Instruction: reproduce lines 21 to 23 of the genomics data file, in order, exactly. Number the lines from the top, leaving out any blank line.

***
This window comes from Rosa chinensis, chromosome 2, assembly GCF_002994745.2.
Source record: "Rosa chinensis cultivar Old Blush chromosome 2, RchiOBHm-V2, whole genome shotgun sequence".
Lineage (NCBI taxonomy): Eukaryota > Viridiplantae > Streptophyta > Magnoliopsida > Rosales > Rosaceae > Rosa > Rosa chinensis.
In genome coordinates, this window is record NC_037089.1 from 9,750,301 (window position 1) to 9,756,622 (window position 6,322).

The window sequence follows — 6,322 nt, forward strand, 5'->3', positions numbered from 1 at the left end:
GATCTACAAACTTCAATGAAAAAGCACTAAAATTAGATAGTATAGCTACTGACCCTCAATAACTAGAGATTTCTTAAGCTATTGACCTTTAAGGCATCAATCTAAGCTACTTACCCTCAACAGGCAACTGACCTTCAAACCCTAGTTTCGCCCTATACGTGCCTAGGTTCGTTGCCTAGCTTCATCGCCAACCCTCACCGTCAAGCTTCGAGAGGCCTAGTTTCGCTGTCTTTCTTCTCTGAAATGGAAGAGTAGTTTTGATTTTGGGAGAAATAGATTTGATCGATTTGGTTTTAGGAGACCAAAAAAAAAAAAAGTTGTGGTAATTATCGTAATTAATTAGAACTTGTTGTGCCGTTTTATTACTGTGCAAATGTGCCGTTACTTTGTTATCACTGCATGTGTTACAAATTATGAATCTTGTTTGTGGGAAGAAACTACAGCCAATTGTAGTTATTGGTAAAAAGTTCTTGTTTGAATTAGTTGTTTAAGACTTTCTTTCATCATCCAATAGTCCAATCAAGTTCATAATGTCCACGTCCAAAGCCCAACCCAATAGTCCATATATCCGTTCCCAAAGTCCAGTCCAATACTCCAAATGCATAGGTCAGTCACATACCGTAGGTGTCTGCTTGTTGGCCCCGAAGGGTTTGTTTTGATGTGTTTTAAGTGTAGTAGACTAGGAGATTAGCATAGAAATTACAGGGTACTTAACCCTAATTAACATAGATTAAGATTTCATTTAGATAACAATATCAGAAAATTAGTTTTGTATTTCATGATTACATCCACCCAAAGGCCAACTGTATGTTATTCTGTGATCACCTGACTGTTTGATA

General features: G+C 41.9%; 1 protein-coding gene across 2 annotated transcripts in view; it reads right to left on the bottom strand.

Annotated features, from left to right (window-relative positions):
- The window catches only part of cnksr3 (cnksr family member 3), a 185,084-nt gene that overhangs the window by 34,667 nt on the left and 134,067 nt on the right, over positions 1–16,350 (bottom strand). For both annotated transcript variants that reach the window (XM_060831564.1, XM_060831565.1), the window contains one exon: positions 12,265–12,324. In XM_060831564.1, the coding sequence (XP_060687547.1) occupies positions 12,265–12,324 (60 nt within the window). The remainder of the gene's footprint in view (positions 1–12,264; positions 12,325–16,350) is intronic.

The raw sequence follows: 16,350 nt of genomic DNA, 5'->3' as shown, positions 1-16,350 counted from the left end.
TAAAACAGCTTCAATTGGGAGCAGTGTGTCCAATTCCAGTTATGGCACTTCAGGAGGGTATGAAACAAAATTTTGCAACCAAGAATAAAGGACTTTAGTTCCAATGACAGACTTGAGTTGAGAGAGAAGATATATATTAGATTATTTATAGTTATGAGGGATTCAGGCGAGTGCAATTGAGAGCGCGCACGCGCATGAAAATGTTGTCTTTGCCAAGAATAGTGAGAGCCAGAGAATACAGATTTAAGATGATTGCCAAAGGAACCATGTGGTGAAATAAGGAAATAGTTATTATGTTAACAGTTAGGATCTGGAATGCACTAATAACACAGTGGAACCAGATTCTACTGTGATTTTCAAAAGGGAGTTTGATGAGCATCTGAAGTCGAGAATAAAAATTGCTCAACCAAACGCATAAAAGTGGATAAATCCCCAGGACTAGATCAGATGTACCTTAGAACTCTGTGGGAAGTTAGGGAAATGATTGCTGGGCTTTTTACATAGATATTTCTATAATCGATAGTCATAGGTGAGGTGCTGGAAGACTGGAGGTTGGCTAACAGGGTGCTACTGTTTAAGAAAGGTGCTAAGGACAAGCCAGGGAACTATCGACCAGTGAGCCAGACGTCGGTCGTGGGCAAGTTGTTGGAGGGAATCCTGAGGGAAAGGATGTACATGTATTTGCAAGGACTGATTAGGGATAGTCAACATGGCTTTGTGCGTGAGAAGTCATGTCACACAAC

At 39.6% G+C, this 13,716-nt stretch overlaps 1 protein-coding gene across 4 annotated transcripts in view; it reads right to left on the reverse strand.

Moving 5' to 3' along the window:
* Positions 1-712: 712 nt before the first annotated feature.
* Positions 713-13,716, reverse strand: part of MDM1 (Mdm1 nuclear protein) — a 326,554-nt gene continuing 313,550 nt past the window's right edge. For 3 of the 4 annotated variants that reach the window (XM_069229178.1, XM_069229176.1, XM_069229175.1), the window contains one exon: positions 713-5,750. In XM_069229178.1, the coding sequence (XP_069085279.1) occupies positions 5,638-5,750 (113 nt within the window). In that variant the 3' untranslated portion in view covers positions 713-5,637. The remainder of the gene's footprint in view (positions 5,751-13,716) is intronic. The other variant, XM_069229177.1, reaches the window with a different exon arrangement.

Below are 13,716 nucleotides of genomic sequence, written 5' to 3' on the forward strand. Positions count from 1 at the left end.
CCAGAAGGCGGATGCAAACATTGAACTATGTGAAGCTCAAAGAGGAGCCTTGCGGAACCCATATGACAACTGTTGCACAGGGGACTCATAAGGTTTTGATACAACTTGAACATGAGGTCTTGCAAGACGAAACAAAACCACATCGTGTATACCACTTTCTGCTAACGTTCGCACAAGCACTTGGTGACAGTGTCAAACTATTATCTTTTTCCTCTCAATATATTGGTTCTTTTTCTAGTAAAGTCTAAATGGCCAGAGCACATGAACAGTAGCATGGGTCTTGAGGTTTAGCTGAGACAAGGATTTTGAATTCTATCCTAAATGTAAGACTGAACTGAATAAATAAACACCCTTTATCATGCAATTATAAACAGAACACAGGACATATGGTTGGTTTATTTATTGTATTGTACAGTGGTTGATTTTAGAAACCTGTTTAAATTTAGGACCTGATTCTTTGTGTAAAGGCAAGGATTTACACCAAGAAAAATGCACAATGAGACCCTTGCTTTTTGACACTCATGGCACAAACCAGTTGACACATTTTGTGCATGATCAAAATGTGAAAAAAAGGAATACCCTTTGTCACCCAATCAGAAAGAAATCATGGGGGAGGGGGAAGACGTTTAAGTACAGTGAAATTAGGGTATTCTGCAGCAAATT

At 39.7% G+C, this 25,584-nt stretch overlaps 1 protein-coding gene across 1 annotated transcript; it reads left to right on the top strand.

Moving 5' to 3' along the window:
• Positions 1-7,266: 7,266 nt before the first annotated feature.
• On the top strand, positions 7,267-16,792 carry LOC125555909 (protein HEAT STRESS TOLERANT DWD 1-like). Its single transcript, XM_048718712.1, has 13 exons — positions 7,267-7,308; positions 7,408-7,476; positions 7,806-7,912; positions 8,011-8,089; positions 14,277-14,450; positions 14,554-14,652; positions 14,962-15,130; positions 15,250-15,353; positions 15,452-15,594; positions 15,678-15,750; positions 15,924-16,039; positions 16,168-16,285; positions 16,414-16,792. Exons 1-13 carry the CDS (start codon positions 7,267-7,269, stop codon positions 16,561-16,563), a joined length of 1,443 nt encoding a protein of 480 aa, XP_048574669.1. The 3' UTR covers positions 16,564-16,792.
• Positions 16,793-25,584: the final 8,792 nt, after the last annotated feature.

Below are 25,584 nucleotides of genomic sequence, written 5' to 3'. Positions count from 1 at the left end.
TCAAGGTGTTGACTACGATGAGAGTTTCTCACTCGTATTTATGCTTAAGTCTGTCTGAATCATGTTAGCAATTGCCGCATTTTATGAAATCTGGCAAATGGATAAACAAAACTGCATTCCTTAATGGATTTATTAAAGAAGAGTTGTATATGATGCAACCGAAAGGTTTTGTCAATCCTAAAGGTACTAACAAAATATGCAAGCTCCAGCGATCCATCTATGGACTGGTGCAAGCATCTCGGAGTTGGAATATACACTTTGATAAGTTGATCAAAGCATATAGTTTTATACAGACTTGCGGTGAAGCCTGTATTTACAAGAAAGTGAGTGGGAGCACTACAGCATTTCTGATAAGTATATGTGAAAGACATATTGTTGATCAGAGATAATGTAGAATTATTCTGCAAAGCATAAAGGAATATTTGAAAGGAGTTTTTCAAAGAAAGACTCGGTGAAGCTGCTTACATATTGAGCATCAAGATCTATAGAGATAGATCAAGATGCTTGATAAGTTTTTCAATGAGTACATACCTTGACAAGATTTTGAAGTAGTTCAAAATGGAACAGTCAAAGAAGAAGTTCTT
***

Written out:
• On the top strand, positions 7,267-16,792 carry LOC125555909 (protein HEAT STRESS TOLERANT DWD 1-like). Its single transcript, XM_048718712.1, has 13 exons — positions 7,267-7,308; positions 7,408-7,476; positions 7,806-7,912; positions 8,011-8,089; positions 14,277-14,450; positions 14,554-14,652; positions 14,962-15,130; positions 15,250-15,353; positions 15,452-15,594; positions 15,678-15,750; positions 15,924-16,039; positions 16,168-16,285; positions 16,414-16,792. Exons 1-13 carry the CDS (start codon positions 7,267-7,269, stop codon positions 16,561-16,563), a joined length of 1,443 nt encoding a protein of 480 aa, XP_048574669.1. The 3' UTR covers positions 16,564-16,792.
• Positions 16,793-25,584: the final 8,792 nt, after the last annotated feature.

Below are 25,584 nucleotides of genomic sequence, written 5' to 3'. Positions count from 1 at the left end.